Day lighting

Recommendation 79
Maximize the advantages of daylight, while avoiding autistic complications

Chapter (theme)
Architectural spaces (light and sight)

Because of
sensory oversensitivity to light, stereotypical (obsessive) behavior

In order to
profit as much as possible from the advantages of daylight.

This recommendation is linked to recommendation 77 about sunlight and 80 about the dangers of overexposure to daylight.

As discussed extensively in the theme of this recommendation, it seems certain that exposure to daylight is very beneficial to the health and the educational performance of students in general. Christopher Henry gives an overview (illustrated by photographs) of the opinions of a number of architects about this regarding autistic students. Some believe these beneficial effects regard them too, others don’t, while there is no proper research to decide this issue. Such research is urgently needed, but as long as this is absent and schools are being built, it is necessary to take a position. A feasible compromise is to assume an autistic student can benefit as much from daylight as any other, as long as the idiosyncrasies which can stand in the way are avoided. All the objections mentioned by Henry can be avoided by the proper measures.
They are:

  1. Bright lights and sunshine can disturb and cause distortions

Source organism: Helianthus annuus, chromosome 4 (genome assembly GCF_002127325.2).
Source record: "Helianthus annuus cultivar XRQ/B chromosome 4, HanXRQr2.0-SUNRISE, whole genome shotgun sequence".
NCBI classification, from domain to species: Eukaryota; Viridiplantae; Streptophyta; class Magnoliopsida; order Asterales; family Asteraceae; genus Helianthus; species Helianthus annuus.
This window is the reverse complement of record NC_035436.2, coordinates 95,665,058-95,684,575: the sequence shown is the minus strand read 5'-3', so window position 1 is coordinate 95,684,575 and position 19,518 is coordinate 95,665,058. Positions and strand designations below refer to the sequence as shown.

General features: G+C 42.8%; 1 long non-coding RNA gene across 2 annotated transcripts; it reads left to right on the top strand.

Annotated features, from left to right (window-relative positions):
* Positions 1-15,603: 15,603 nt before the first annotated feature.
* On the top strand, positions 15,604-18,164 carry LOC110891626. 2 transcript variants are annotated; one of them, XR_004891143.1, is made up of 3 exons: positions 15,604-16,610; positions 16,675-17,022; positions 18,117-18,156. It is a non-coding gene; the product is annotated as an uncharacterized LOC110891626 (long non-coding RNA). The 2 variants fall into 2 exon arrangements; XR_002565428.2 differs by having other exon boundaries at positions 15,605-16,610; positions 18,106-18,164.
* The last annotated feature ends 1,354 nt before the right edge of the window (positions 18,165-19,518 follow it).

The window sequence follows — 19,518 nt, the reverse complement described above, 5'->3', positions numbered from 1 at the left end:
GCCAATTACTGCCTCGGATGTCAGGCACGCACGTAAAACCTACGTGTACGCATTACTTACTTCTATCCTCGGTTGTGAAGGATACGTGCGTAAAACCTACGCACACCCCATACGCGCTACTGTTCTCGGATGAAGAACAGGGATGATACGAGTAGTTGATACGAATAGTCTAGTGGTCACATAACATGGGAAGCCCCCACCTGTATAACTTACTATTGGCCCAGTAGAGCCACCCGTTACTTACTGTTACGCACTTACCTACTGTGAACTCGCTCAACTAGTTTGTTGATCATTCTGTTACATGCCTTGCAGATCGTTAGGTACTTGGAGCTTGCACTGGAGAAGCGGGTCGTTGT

2. High contrast (sun/shadow) can be disruptive
  3. Windows with an external view provide undesirable distractions
  4. Shifting patterns of daylight, caused by clerestory windows and skylights, can complicate the visual environment.

The remedies are:
Recommendation ad 1,2):
Place windows and other facade openings in a way which prevents direct entry of sunlight. Limit them for instance to the North, filter the light through ground glass, block it with shades, etc. McAllister & Maguire for instance recommend the first for younger children in special schools: “If possible, high-level or clerestory glazing should be provided in the classroom. (…) a visual connection to day- light and the exterior can still be maintained. This is especially important for teaching staff who, unsurprisingly, do not like working in a darkened room with only artificial light for illumination.”

Recommendation ad 3):
Place windows and other facade openings in a way in which (certainly from a sitting position in the classroom) there is no view which might be distracting. (Also see recommendation 10.)

Recommendation ad 4):
From Henry’s article it isn’t exactly clear what is meant by ‘shifting patterns of daylight’, nor is it in the source he provides. Recommendation ad 1,2) is probably sufficient to neutralize this objection. Shadows from clouds, for instance, will hardly occur since there is no incoming sunlight to be blocked.

These recommendations take the given objections as seriously as possible by not letting any direct sunlight in. Whoever cannot or will not go this far, can follow recommendation 77 or combine it with some of the elements here. Also, one can be less strict in the areas beyond the classroom.

The photographs in Henry’s article are recommended.


Henry, Christopher, “Designing for Autism: Lighting” 19 Oct 2011. ArchDaily. Accessed 08 Sep 2014. PDF
Myler, Patricia A., Thomas A. Fantacone and Edwin T. Merritt, ‘Eliminating Distractions’, In: American School and University, 2003-11-01. PDF
McAllister & Maguire
McAllister, Keith and Barry Maguire, ‘Design considerations for the autism spectrum disorder-friendly Key Stage 1 classroom’, In: Support for Learning 27(2012)3, 103-112. PDF abstract